9. On our fourth and final day, the kids were allowed to use whatever amount of clay they needed to finish. They added baskets, jewelry, babies, umbrellas, you name it. Once the legs were attached to the bottom, I jabbed a bunch of holes to prevent that sphere from exploding (because an enclosed piece of clay will blow up). Again, we left the newspaper inside. It didn't harm the kiln or the firing. 
I let these guys dry a long time. Like a week and a half. My room was pretty warm and dry due to the constant running of the kiln. But I wasn't taking any chances with these guys exploding.
When this student's umbrella proved to be too top heavy and fell off, we improvised with this drink brolly. She said the holes in the ears of her elephant were going to hold her earrings. Genius.

Once these guys were out of the kiln, the kids were given two art classes to glaze them (although some took a class longer). I give the kids two brush sizes: medium and The World's Smallest Paint Brush. I encourage them to use that wee one for the tiny details and I think they did a good job of that. Also, I am in love with Mayco's Stroke and Coat glazes. I give the kids a wide variety of colors and they love them. Two coats gives a great shine and the color is very vibrant.
Some students opted not to have their elephants so brightly colored. Just a bit of blue eyeshadow to accent my eyes, thank you very much.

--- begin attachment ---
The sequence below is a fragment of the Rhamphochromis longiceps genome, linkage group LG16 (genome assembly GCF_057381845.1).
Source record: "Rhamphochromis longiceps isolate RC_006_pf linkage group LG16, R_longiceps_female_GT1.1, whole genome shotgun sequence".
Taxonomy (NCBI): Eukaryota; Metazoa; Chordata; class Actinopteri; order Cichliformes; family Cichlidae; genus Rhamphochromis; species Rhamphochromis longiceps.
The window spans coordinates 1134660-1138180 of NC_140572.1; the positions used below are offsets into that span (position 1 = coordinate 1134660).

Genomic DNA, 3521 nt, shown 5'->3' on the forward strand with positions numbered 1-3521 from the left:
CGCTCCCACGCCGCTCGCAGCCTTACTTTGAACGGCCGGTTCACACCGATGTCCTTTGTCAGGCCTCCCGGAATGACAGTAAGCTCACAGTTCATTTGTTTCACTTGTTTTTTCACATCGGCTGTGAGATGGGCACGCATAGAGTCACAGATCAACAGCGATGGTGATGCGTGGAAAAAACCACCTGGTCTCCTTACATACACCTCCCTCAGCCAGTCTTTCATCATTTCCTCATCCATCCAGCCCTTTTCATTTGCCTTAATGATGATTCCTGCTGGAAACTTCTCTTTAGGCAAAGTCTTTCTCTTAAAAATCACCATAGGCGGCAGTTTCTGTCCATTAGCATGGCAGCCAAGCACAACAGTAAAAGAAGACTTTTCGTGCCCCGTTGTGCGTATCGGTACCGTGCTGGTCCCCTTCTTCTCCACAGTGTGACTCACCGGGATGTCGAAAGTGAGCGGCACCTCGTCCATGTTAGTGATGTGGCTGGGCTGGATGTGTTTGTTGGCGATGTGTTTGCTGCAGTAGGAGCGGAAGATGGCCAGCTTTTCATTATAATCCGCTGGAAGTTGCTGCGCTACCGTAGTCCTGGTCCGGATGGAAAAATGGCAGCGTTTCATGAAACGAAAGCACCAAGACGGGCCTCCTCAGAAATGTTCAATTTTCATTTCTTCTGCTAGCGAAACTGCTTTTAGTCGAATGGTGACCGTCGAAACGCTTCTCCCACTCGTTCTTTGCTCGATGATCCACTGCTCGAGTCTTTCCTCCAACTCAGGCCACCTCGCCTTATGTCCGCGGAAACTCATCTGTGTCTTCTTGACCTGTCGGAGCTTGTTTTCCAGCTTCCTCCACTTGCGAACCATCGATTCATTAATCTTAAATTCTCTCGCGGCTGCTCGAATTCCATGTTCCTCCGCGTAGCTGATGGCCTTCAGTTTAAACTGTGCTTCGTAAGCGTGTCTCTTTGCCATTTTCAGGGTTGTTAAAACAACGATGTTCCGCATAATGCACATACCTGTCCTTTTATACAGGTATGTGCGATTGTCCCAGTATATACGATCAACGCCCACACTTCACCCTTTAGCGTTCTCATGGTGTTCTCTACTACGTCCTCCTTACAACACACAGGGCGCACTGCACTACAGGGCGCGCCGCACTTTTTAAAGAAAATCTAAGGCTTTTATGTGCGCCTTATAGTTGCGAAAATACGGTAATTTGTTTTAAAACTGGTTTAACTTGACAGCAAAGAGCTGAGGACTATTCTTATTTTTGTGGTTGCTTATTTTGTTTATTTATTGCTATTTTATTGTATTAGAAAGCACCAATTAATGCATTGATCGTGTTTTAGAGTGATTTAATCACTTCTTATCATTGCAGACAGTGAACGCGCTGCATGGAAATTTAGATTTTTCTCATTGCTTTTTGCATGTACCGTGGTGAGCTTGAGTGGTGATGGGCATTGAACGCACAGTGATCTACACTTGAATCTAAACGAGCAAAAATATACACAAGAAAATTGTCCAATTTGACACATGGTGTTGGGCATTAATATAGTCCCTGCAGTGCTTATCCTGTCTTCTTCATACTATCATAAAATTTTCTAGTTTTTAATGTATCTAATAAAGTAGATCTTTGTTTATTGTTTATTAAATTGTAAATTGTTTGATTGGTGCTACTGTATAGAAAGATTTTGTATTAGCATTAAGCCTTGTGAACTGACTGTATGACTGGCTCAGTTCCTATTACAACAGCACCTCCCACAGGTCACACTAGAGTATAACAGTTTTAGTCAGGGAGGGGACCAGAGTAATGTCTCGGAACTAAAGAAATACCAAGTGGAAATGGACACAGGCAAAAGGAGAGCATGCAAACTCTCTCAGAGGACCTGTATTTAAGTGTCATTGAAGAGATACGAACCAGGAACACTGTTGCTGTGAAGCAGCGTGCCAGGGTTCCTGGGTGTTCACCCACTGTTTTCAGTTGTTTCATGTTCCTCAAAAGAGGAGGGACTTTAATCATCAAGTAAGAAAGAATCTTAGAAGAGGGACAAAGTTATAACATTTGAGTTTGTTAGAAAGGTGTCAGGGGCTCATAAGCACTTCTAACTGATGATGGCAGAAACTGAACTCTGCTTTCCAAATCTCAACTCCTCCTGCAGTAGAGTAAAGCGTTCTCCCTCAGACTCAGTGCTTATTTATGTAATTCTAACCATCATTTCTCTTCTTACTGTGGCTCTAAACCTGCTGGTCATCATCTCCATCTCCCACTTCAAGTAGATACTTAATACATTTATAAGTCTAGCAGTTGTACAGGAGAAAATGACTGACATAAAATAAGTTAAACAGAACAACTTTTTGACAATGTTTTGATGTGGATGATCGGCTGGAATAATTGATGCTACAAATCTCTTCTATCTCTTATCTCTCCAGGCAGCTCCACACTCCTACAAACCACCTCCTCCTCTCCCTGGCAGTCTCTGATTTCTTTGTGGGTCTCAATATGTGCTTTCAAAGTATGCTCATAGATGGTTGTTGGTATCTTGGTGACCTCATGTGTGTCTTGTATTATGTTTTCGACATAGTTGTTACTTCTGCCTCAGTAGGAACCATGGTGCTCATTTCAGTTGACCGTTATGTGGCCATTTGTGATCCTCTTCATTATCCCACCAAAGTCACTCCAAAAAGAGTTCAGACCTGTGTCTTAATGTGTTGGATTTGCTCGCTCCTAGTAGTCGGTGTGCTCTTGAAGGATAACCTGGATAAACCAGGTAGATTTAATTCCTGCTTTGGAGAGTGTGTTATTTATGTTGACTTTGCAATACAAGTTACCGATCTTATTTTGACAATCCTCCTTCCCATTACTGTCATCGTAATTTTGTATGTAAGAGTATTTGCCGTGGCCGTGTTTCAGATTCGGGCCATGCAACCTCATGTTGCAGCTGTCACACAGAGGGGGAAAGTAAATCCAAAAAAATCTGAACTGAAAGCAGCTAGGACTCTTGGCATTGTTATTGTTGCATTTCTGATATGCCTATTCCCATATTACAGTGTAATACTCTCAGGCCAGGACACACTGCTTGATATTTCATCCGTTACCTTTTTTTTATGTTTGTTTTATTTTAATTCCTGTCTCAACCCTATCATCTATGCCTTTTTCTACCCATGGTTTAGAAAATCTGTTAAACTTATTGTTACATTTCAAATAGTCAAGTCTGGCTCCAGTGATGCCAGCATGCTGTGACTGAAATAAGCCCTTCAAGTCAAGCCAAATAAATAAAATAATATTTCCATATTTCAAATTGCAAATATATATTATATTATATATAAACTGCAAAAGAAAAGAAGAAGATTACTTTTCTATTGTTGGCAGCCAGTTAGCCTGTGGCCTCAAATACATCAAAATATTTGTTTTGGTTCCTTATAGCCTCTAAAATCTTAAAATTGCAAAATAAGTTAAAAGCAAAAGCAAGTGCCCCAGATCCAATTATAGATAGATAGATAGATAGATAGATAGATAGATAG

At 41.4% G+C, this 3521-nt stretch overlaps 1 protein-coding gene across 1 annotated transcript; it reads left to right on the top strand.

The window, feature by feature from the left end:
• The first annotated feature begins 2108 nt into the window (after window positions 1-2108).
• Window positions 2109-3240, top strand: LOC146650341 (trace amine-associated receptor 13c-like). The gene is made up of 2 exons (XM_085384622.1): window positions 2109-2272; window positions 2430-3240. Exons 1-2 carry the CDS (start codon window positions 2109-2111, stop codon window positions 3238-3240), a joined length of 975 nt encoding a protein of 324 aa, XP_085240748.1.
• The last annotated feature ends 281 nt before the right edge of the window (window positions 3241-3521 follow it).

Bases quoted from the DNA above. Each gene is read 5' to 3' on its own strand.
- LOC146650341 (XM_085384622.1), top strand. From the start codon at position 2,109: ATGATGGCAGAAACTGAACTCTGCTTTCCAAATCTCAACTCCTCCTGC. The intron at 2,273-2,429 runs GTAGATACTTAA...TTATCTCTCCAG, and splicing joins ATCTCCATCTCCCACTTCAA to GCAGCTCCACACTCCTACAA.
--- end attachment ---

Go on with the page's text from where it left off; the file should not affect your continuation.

And other kids took it to the extreme. I love that bright yellow with the orange earrings!
This girl may have worked on her elephant forever. But look at it! It's amazing! From the basket to the detail of the baby, such awesomeness.
On our last day of All-Things-India, our kid-presenter told us a bit about the clothing he brought. He explained that some of the clothing would be worn at an Indian wedding and that those were big parties that lasted for days.

Me: Oh! I wanna come! Will you invite your favorite art teacher to your wedding party, please?!

Kid-Presenter: Haha! No! You won't be around any more. You'll be old! And probably dead.

Wow. Comments like that make me happy it's summer. Time to live it up before the Grim Reaper arrives!

Until next time, go make yo'self a painted elephant, they're super fun, ya'll!


12 comments:

  1. These are absolutely fantastic in every way, my kids are going to love making them. Sri Lanka's got painted elephants too by the way, just sayin'. :)